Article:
Israel-Palestine conflict

Hopes for Gaza ceasefire appear slim amid Cairo talks


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Hopes for Gaza ceasefire appear slim amid Cairo talks

TRUCE TALKS. A Palestinian man walks down a street to a Mosque, amid the ongoing conflict in Gaza between Israel and the Palestinian Islamist group Hamas, in the Israeli-occupied West Bank city of Ramalla, May 3, 2024.

Shannon Stapleton/REUTERS

(2nd UPDATE) One Palestinian official says the Hamas delegation arrived in Cairo with a determination to reach a deal 'but not at any price'

CAIRO, Egypt – Prospects for a Gaza ceasefire appeared slim on Sunday, May 5, as Hamas reiterated its demand for an end to the war in exchange for the freeing of hostages, and Israeli Prime Minister Benjamin Netanyahu flatly ruled that out.

The two sides blamed each other for the impasse.

In their second day of truce talks in Cairo with Egyptian and Qatari mediators, Hamas negotiators maintained their stance that any truce agreement must end the war, Palestinian officials said.

Israeli officials have not travelled to Cairo to take part in indirect diplomacy, but on Sunday Netanyahu reiterated Israel’s aim since the start of the war nearly seven months ago: to disarm and dismantle the Palestinian Islamist movement Hamas for good or else endanger Israel’s future security.

The prime minister said Israel was willing to pause fighting in Gaza in order to secure the release of hostages still being held by Hamas, believed to number more than 130.

“But while Israel has shown willingness, Hamas remains entrenched in its extreme positions, first among them the demand to remove all our forces from the Gaza Strip, end the war, and leave Hamas in power,” Netanyahu said. “Israel cannot accept that.”

In a statement released shortly after Netanyahu’s, Hamas chief Ismail Haniyeh said the group was still keen on reaching a comprehensive ceasefire that ends the Israeli “aggression,” guarantees Israel’s withdrawal from Gaza, and achieves “a serious” deal to free Israelis being held hostage in exchange for the release of Palestinian prisoners.

Haniyeh blamed Netanyahu for “the continuation of the aggression and the expansion of the circle of conflict, and sabotaging the efforts made through the mediators and various parties.”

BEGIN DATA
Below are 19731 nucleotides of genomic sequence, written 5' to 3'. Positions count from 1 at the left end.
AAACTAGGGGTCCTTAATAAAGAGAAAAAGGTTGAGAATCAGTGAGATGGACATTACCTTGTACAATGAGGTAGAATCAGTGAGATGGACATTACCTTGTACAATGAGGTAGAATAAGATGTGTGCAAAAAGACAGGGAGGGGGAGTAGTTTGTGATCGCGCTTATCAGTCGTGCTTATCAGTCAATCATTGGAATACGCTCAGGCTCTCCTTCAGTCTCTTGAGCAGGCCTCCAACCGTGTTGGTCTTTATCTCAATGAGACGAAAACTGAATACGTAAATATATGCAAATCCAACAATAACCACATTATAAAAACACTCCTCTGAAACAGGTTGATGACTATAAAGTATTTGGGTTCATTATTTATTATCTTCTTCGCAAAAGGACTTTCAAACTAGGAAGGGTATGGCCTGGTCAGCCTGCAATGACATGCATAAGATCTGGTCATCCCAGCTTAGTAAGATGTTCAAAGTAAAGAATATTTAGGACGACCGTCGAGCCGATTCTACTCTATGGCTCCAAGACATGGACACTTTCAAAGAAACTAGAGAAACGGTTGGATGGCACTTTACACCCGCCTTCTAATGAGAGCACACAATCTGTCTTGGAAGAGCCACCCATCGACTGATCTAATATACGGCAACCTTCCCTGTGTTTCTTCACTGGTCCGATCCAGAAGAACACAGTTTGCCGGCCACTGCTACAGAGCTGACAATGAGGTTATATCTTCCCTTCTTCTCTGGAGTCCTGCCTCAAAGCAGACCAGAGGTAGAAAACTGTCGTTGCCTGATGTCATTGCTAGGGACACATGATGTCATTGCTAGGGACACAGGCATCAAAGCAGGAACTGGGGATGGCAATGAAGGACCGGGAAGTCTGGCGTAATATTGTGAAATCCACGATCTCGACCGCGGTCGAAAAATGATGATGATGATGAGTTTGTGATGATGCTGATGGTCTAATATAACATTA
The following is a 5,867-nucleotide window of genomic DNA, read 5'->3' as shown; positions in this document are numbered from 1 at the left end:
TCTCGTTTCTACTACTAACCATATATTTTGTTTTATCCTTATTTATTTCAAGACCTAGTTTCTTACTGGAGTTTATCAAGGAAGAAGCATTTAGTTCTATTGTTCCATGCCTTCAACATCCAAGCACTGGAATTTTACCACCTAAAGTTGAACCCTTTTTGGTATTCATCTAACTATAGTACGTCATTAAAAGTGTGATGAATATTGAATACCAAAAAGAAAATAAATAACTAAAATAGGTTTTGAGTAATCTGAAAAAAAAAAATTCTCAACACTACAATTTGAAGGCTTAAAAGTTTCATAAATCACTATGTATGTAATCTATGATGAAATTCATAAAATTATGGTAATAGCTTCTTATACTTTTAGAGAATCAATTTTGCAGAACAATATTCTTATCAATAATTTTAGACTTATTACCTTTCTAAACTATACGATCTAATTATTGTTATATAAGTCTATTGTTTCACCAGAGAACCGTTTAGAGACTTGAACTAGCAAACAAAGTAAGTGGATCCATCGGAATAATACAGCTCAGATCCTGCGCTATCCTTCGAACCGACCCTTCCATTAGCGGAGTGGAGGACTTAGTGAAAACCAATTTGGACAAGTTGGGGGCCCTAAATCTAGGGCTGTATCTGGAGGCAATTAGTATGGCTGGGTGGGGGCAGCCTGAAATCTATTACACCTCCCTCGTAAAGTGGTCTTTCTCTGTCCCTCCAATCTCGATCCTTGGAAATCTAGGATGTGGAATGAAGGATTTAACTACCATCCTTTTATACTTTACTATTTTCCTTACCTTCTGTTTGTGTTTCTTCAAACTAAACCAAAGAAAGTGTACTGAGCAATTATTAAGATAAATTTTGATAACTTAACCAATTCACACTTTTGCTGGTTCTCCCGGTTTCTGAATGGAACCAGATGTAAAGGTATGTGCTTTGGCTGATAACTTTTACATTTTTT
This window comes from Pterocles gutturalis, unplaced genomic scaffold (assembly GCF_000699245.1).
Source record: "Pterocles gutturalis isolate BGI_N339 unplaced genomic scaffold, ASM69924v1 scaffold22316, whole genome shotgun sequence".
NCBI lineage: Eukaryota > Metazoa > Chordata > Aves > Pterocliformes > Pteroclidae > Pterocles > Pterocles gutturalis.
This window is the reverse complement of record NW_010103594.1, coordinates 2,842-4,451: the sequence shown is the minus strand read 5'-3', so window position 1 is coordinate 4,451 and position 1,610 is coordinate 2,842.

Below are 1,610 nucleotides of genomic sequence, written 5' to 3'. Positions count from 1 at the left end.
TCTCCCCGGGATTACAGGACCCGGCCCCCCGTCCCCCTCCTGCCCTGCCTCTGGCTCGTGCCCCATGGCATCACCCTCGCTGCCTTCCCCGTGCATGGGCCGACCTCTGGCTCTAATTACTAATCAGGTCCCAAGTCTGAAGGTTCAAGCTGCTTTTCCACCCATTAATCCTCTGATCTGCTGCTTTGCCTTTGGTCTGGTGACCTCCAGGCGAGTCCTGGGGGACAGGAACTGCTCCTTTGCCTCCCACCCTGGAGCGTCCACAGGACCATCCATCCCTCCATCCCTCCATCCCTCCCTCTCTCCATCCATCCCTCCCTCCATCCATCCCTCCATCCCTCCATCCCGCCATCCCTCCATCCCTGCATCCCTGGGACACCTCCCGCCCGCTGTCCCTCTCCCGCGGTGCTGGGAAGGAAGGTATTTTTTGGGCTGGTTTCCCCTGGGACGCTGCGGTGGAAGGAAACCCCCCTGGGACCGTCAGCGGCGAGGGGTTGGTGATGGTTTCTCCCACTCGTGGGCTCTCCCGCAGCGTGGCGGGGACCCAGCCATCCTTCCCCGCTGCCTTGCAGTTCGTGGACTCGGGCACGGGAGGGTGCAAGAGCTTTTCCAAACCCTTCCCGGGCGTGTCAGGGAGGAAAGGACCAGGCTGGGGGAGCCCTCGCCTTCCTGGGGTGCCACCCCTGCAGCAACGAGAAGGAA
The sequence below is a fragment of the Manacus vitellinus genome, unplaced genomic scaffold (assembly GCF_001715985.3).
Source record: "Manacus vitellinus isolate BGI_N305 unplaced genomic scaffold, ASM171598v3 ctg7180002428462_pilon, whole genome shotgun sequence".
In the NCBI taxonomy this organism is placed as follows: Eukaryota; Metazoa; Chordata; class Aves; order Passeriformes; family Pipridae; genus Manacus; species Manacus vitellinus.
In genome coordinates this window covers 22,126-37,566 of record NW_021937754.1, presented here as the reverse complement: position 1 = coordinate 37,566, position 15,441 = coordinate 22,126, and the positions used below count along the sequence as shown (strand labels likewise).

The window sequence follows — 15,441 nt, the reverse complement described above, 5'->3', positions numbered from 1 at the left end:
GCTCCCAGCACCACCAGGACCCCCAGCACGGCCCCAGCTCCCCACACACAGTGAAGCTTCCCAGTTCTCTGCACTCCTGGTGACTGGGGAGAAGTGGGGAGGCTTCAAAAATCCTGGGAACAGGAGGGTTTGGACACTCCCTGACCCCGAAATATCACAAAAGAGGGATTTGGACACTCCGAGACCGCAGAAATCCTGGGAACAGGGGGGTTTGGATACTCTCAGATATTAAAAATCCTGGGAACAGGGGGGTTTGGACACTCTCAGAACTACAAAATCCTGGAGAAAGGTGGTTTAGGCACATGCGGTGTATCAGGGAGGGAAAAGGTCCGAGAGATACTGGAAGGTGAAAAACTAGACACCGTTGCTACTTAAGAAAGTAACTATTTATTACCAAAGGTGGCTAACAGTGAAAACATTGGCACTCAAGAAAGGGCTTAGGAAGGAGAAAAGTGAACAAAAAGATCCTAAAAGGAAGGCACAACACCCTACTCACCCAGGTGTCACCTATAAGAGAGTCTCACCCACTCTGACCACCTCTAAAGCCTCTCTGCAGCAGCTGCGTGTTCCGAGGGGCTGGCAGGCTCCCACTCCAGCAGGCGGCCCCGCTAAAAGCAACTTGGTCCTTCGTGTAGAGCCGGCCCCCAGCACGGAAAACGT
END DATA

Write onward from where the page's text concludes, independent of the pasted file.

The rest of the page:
The war began after Hamas stunned Israel with a cross-border raid on October 7 in which 1,200 people were killed and 252 hostages taken, according to Israeli tallies.

More than 34,600 Palestinians have been killed, 29 of them in the past 24 hours, and more than 77,000 have been wounded in Israel’s assault, according to Gaza’s health ministry. The bombardment has devastated much of the coastal enclave and caused a humanitarian crisis.

Indicating that this round of talks may soon unwind, a Palestinian official close to the mediation effort told Reuters on Sunday: “If Netanyahu doesn’t change his mind, there will be no reason to stay. They can always reconvene if that changes.”

Israeli Defence Minister Yoav Gallant said Hamas seemed not to be serious about reaching a truce.

“We are observing worrying signs that Hamas does not intend to reach an agreement with us,” Gallant said. “This means strong military action in Rafah will begin in the very near future, and in the rest of the Strip.”

Israel has been warning for months it plans to send troops into Rafah, the southern city bordering Egypt where more than a million displaced Gaza residents have taken refuge. Israel believes thousands of Hamas fighters are holed up in the city, along with potentially dozens of hostages.

Such an incursion would put hundreds of thousands of lives at risk and be a huge blow to the aid operations of the entire enclave, the UN humanitarian office said on Friday.

Residents and health officials in Gaza said Israeli planes and tanks continued to pound areas across the Palestinian enclave overnight, killing and wounding several people.

Hamas’ armed wing claimed responsibility for an attack on Sunday on the Kerem Shalom crossing between Israel and Gaza, which Israeli and Palestinian media reports said had resulted in Israeli casualties.


Qatar, where Hamas has a political office, and Egypt are trying to mediate a follow-up to a brief November ceasefire, amid international dismay over the soaring death toll in Gaza and the plight of its 2.3 million inhabitants.

Egyptian sources said CIA Director William Burns, who has also been involved in previous truce talks, arrived in Cairo on Friday. Washington – which, like other Western powers and Israel, brands Hamas a terrorist group – has urged it to enter a deal.

Israel has given a preliminary nod to terms that one source said included the return of between 20 and 33 hostages in exchange for the release of hundreds of Palestinian prisoners and a truce of several weeks.

That would leave around 100 hostages in Gaza, some of whom Israel says have died in captivity. The source, who asked not to be identified by name or nationality, told Reuters their return may require an additional deal.

Thousands of Israelis protested on Saturday, May 4, demanding Netanyahu accept a ceasefire agreement with Hamas that would see the remaining hostages brought home. –

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